# UsingHashMap

It's often the case that you want to improve your submission time on a contest, and you are using a std::map to do lookups on large maps. std::map suffers from a ${\displaystyle O(\lg n)}$ search cost, since it maintains order. Often times you don't need the order. You can speed up your code by using the non-standard hash_map which has an expected ${\displaystyle O(1)}$ search cost. However getting the code to work is often problematic, as the judge uses an old version of gcc, and you will sometimes have to define your own hash function. Here is a template for making it all work portably.

```#ifdef _WIN32
#include "stl_hash.h"
using std::hash_map;
#else
#if defined (__GNUC__) && (__GNUC__ <= 2)
#include <hash_map>
using std::hash_map;
#else
#include <ext/hash_map>
using __gnu_cxx::hash_map;
#endif
#endif
```

Then here is an example of a hash based on a 64 bit integer. The choosen hash of the 64 bit integer simply xors the least significant 32 bits with the most significant 32 bits.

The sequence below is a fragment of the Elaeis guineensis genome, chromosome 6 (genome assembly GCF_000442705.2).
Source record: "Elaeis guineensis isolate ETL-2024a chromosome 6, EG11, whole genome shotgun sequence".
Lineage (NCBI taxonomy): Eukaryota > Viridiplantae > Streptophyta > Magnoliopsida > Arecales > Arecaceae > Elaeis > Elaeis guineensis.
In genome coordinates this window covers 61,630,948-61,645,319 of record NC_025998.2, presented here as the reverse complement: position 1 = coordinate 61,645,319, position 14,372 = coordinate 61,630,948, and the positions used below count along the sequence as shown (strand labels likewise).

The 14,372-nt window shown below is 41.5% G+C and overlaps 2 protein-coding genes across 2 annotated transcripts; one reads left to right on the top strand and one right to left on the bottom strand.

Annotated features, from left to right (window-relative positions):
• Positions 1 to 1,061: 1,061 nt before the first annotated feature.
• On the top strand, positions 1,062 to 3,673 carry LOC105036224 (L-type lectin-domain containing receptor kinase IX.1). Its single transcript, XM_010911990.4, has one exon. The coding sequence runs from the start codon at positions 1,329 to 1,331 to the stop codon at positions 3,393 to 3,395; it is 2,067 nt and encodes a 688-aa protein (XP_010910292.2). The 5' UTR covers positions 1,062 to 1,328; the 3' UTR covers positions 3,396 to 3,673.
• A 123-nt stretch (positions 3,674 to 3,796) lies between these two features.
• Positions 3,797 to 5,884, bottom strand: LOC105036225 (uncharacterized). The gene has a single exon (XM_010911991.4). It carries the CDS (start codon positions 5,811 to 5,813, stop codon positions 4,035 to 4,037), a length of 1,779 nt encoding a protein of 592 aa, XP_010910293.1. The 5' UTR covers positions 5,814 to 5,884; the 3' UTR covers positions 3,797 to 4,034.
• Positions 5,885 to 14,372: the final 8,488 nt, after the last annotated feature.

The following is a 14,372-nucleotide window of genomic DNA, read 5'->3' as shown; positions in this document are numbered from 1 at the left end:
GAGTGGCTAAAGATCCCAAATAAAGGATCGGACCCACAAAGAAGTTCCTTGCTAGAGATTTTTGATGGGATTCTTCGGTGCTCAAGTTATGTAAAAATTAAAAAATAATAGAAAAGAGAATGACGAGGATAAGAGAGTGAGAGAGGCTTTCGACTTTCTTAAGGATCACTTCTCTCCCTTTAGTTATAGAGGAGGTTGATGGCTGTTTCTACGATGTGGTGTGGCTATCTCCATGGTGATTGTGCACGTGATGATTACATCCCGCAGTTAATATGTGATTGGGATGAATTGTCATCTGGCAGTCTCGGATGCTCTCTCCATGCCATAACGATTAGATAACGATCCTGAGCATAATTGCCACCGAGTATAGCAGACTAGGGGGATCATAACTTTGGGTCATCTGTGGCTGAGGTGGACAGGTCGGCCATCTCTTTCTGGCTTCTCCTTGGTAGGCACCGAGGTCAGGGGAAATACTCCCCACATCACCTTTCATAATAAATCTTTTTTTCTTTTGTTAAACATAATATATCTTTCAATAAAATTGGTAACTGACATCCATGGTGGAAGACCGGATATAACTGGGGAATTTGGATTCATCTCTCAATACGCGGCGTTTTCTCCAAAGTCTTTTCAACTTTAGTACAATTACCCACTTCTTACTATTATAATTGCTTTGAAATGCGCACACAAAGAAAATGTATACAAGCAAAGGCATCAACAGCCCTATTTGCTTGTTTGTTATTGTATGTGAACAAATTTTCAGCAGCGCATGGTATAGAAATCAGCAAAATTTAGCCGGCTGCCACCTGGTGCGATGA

```struct hash_long_long {
size_t operator()(const long long in)  const {
long long ret = (in >> 32L) ^ (in & 0xFFFFFFFF);
return (size_t) ret;
}
};
```

Finally, declare your hash_map like this

```hash_map<long long, int, hash_long_long> memo;
```

Note that hash_set exists and works just as you might expect when including the correct headers. The hash_set header names parallel the hash_map names, just replace map with set.

```hash_set<long long, hash_long_long> set_of_ll;
```

For a more theoretical look at hash tables, including good hash functions, see Hash Table.